I’m often asked what the mosquitoes are like in Alaska. Well, if you ask someone from Alaska, they are likely to respond somewhat jokingly with “you mean the state bird?”
Honestly, I’ve never found mosquitoes a problem, but then again I’m pretty tolerant of the little vampires, even in mosquito-rich enclaves like the Wonder Lake area of Denali National Park.
My secret is that I simply tell myself that I’m going to encounter them and yes, they may be intense. In other words, I play a mind game on myself. For many reasons I rarely will use mosquito repellant. Among them — I hate the smell, I worry that grizzly bears might be curious about the smell, DEET (which is what you want in your spray) has been linked to causing serious neurological and other health problems, and the repellant melts the fabric and plastic of many forms of outdoor clothing and equipment. In the absolute worse cases I will drag out a head net For that to happen, the mosquitoes have to be to the point where I’m breathing in mosquitoes with every breath. What you pray for in mosquito-rich areas is for wind. Anything above four miles-per-hour usually grounds the suckers.
Sometimes your hands are both busy and you can’t do anything about it. An example, is the above photo of my hand after a day of kayaking in the Adams Inlet of Glacier Bay National Park and Preserve. An anti-itch gel or cream like Benadryl (diphenhydramine) will offer some relief.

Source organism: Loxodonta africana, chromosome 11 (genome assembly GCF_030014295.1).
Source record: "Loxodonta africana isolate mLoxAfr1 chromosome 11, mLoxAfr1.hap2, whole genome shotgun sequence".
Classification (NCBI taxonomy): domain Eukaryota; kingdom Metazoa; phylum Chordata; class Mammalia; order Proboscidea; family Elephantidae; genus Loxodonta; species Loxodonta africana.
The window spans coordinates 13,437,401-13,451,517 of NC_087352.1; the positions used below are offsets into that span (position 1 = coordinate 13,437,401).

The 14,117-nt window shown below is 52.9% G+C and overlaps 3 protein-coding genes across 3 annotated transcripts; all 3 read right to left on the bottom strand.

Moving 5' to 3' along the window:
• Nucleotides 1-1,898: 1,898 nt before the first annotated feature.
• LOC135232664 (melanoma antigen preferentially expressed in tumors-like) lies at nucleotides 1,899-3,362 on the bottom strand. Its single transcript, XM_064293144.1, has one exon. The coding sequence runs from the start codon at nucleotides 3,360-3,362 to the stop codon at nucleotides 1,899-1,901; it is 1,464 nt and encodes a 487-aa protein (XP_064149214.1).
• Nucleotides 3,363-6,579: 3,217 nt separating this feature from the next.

So how bad have they been? Well, once near Wonder Lake in Denali National Park and Preserve, I slapped the top of my hand to kill the mosquitoes on it. How many did I kill, I counted close to twenty dead on the top of my hand. Yes, TWENTY!
Thank goodness for the buggers though. Wonder Lake is one of the most beautiful places on the planet when the weather is clear and you can view Mt. McKinley, aka Denali. The ravenous mosquito population there, while annoying to park visitors, pollinate the flowers and berries, and are an important link in the food chain. They also keeps the number of campers down. Only the hardy are willing to brave their meals with the buzzing and biting, so most vistors to Wonder Lake keep their visit short. I’ve never had a problem getting a spot there — a wondrous place that should easily have a waiting list of hundreds of campers.